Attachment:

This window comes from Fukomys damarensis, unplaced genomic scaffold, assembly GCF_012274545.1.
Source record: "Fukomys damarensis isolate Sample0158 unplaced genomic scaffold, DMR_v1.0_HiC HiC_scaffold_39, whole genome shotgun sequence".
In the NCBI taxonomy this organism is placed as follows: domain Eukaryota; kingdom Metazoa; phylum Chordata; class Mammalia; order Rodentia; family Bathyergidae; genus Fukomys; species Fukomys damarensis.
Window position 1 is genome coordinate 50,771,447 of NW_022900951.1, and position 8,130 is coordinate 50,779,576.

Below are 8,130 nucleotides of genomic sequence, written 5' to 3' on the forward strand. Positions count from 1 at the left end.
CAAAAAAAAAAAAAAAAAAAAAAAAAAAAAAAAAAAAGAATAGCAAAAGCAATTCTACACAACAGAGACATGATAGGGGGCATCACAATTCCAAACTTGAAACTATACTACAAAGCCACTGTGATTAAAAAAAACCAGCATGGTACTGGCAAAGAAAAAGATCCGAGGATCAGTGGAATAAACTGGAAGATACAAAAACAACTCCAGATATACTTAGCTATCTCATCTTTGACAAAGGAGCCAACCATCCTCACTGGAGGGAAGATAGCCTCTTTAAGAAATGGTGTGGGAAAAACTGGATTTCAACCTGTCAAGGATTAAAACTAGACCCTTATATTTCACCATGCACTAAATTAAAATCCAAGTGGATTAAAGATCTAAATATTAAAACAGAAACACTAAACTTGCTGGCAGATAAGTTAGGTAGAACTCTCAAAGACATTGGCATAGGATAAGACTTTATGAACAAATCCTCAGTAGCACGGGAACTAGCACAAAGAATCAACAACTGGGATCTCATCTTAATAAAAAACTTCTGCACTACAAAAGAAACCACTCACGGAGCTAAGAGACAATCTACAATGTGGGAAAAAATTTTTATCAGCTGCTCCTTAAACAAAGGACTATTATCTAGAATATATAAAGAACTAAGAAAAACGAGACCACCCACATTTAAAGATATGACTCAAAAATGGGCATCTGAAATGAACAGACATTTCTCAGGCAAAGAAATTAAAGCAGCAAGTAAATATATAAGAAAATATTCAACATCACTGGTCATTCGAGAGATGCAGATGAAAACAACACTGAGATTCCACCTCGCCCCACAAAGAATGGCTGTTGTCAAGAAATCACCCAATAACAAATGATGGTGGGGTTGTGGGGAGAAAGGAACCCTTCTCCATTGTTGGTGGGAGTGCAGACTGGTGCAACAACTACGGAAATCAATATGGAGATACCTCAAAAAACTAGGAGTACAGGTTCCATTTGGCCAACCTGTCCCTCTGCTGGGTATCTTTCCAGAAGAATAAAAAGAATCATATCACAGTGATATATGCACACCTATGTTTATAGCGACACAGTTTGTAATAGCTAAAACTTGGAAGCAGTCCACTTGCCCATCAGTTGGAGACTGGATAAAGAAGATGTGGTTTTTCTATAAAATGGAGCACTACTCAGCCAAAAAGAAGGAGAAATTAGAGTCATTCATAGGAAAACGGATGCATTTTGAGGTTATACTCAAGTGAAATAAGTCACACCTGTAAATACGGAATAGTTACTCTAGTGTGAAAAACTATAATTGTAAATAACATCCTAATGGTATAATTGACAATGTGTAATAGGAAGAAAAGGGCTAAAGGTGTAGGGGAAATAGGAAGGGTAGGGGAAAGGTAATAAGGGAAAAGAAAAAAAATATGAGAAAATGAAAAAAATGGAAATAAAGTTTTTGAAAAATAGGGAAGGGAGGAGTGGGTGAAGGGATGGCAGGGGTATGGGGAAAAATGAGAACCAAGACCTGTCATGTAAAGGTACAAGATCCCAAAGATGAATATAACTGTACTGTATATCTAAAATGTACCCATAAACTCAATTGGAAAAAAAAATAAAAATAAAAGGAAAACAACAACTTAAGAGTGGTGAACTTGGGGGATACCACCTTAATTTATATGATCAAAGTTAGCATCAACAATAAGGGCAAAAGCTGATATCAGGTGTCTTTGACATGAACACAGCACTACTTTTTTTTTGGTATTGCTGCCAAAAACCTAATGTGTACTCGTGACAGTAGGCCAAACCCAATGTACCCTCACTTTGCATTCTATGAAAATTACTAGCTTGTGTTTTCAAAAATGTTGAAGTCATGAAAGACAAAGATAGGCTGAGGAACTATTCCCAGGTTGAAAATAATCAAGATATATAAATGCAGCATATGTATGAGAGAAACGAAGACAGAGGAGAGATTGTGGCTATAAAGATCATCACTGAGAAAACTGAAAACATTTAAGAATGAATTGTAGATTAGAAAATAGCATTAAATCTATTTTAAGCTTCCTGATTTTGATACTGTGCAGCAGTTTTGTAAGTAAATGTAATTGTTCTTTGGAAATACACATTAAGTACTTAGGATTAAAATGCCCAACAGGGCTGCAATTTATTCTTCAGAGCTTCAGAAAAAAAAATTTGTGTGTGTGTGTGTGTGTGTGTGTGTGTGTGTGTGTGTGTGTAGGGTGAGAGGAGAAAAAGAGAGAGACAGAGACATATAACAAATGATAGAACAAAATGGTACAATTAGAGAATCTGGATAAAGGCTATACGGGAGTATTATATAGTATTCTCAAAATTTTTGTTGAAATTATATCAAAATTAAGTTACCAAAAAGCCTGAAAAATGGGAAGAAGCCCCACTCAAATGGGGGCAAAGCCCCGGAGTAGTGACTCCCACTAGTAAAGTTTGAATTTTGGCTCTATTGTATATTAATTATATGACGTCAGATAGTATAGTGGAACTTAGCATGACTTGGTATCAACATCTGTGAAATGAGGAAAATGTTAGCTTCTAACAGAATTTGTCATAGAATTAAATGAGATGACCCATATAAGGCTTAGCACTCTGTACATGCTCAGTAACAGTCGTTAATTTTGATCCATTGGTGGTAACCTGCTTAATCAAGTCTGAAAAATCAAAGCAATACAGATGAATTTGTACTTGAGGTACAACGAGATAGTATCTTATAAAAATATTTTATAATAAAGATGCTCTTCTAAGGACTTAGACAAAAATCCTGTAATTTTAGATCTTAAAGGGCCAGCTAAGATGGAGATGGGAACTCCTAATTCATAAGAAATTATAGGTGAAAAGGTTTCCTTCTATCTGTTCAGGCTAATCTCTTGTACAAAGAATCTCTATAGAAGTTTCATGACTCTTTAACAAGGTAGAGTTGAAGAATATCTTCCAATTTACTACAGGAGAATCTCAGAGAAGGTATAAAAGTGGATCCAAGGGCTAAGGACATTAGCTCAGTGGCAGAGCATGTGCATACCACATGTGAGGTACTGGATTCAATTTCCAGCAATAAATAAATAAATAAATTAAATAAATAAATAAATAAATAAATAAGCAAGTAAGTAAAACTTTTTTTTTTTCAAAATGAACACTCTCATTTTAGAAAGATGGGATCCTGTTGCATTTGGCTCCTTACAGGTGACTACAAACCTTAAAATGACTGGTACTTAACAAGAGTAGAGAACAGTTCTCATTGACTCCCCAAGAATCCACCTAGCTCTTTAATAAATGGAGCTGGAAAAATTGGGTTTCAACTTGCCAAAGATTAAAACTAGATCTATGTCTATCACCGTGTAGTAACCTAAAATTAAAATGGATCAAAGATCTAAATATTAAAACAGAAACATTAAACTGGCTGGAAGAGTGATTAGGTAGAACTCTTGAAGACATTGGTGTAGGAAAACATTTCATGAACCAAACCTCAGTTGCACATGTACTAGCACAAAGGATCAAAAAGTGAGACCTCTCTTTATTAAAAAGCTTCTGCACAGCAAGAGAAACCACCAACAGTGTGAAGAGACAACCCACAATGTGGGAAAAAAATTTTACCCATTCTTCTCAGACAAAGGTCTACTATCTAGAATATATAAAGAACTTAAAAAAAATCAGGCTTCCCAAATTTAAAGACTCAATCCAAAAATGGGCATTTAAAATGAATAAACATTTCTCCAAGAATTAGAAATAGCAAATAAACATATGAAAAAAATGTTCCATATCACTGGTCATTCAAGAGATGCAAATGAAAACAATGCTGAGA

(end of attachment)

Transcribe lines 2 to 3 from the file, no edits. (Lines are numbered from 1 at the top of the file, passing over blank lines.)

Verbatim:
Source record: "Fukomys damarensis isolate Sample0158 unplaced genomic scaffold, DMR_v1.0_HiC HiC_scaffold_39, whole genome shotgun sequence".
In the NCBI taxonomy this organism is placed as follows: domain Eukaryota; kingdom Metazoa; phylum Chordata; class Mammalia; order Rodentia; family Bathyergidae; genus Fukomys; species Fukomys damarensis.